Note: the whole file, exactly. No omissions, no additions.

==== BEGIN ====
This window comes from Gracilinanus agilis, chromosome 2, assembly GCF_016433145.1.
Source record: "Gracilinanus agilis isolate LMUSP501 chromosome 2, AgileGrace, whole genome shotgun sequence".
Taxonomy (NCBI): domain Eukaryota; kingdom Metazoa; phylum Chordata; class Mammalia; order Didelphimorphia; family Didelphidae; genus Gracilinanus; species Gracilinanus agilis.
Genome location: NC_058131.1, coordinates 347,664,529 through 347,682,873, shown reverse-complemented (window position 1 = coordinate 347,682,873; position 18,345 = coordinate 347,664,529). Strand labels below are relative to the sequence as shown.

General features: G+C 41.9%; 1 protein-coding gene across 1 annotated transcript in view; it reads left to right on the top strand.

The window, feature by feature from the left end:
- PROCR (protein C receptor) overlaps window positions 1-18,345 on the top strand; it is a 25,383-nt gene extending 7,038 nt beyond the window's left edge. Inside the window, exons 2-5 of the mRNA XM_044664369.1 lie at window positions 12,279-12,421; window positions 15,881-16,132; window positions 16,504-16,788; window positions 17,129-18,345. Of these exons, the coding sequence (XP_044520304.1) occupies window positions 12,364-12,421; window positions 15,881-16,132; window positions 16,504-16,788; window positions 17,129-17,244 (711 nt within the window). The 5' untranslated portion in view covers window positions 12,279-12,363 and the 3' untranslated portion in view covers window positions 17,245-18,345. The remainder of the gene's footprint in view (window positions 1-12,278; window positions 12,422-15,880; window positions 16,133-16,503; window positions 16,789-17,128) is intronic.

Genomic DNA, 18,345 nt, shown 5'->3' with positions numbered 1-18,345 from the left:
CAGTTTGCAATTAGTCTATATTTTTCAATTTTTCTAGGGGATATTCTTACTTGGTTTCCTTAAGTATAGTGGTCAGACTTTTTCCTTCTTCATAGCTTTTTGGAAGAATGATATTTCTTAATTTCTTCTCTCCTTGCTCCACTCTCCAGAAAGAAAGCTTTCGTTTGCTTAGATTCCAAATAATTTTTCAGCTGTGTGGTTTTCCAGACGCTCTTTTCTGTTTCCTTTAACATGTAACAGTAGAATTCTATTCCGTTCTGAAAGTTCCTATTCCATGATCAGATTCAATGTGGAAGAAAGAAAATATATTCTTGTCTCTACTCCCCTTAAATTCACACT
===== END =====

This window comes from Gracilinanus agilis, chromosome 2, assembly GCF_016433145.1.
Source record: "Gracilinanus agilis isolate LMUSP501 chromosome 2, AgileGrace, whole genome shotgun sequence".
Taxonomy (NCBI): domain Eukaryota; kingdom Metazoa; phylum Chordata; class Mammalia; order Didelphimorphia; family Didelphidae; genus Gracilinanus; species Gracilinanus agilis.
Genome location: NC_058131.1, coordinates 347,664,529 through 347,682,873, shown reverse-complemented (window position 1 = coordinate 347,682,873; position 18,345 = coordinate 347,664,529). Strand labels below are relative to the sequence as shown.

General features: G+C 41.9%; 1 protein-coding gene across 1 annotated transcript in view; it reads left to right on the top strand.

The window, feature by feature from the left end:
- PROCR (protein C receptor) overlaps window positions 1-18,345 on the top strand; it is a 25,383-nt gene extending 7,038 nt beyond the window's left edge. Inside the window, exons 2-5 of the mRNA XM_044664369.1 lie at window positions 12,279-12,421; window positions 15,881-16,132; window positions 16,504-16,788; window positions 17,129-18,345. Of these exons, the coding sequence (XP_044520304.1) occupies window positions 12,364-12,421; window positions 15,881-16,132; window positions 16,504-16,788; window positions 17,129-17,244 (711 nt within the window). The 5' untranslated portion in view covers window positions 12,279-12,363 and the 3' untranslated portion in view covers window positions 17,245-18,345. The remainder of the gene's footprint in view (window positions 1-12,278; window positions 12,422-15,880; window positions 16,133-16,503; window positions 16,789-17,128) is intronic.

Genomic DNA, 18,345 nt, shown 5'->3' with positions numbered 1-18,345 from the left:
CAGTTTGCAATTAGTCTATATTTTTCAATTTTTCTAGGGGATATTCTTACTTGGTTTCCTTAAGTATAGTGGTCAGACTTTTTCCTTCTTCATAGCTTTTTGGAAGAATGATATTTCTTAATTTCTTCTCTCCTTGCTCCACTCTCCAGAAAGAAAGCTTTCGTTTGCTTAGATTCCAAATAATTTTTCAGCTGTGTGGTTTTCCAGACGCTCTTTTCTGTTTCCTTTAACATGTAACAGTAGAATTCTATTCCGTTCTGAAAGTTCCTATTCCATGATCAGATTCAATGTGGAAGAAAGAAAATATATTCTTGTCTCTACTCCCCTTAAATTCACACT